He asked me if I would write something for him. I was pretty happy about that because I couldn’t have got to Edinburgh by myself, I certainly could not have afforded to put my own show on there.

I thought. Christian has a profile, people will come to see his show, he will get reviewed, which means my writing will get reviewed. Everything was working in my favour.

No-one from the local Theatre community nor from the Arts Council had come to have a look at our work when we were doing Shot Glass, and I really wanted to be reviewed. I wanted to get feedback from people in a position to do that. Taking a play to the Edinburgh Fringe festival offered that opportunity.

The play did well. The reviews were generally very good and again that was a very positive experience and encouraged me to continue.

What do you think of the idea that Netflix and various other entertainment providers are killing off Theatre?

There was no history of anyone in my family going to the Theatre and even up until recently I felt a sense of unease when I entered those lofty, draughty cathedrals of the Theatre. Even up until recently I wondered if I was doing the right thing, was I wearing the right clothes or would I be able to understand what was going on.

Shot Glass was an antidote to that in a way. Take plays to people, an audience who might also feel uncomfortable in a Theatre. I do think with regards Netflix, Youtube, Vimeo or any other provider, the Theatre is different.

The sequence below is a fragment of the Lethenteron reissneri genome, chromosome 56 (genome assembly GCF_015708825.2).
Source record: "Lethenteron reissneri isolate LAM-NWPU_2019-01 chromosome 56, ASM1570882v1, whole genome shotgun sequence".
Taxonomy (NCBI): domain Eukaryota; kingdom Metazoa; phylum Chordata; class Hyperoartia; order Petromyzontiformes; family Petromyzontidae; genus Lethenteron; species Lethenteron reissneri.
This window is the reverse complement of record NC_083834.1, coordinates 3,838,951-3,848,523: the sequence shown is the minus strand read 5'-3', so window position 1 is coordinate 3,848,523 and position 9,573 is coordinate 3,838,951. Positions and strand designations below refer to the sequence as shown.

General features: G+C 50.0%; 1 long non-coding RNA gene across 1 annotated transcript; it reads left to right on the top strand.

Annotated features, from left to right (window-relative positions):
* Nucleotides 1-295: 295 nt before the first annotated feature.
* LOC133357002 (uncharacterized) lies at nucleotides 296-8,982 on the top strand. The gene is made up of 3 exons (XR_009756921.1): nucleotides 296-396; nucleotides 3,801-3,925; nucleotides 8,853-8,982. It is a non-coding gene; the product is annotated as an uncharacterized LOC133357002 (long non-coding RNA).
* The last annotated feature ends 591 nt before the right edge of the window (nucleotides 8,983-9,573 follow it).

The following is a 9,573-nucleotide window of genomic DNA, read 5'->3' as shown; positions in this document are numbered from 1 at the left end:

Firstly, once you are in the Theatre there is no off switch. You can’t just stop the production in the middle and say I’ve had enough. You have to commit, and you are committing to a journey with real human beings, conveying to you emotions, feelings, and points of view. A story unfolds in front of you, in real time. Actors, real human beings are interacting with each other right in front of you.

That is a massive difference from watching a play or a film on Netflix. You are there and the production unfolds in front of you giving you both a collective, audience experience and an individual experience, so your experience is both shared and independent. There is nothing else like that and I really don’t think that television can offer the same visceral experience than that provided by the Theatre, I’m not suggesting one is better than the other, but for me the Theatre experience has lead me to a situation where I can see myself writing more for the Theatre at this point in time.

Your play “Every Day I Wake Up Hopeful” has just been produced by Prime Cut Theatre Company?

Yes. Emma Jordan from Prime Cut saw the production in Edinburgh and liked the script. We had a meeting in Belfast where it was put to me that they would like to produce the play. I felt like a child on Christmas morning. A Theatre Company with a very impressive record wanted to put on my play.

I worked on the script with Prime Cut; bits and pieces were added, dramatic elements were coaxed in to the script, they paid serious attention to detail and I was very glad they did that. I went to rehearsals, I was part of the process of production and the play was put on with two other plays as part of an investigation into mental illness as it is experienced by men, at the MAC in Belfast. It was truly inspiring experience and I was paid for my work.

From a standing start only a few years ago I feel I have made substantial strides regarding my writing. It would be reasonable to say now that if I didn’t have a clear career path before I certainly do now.

John Patrick Higgins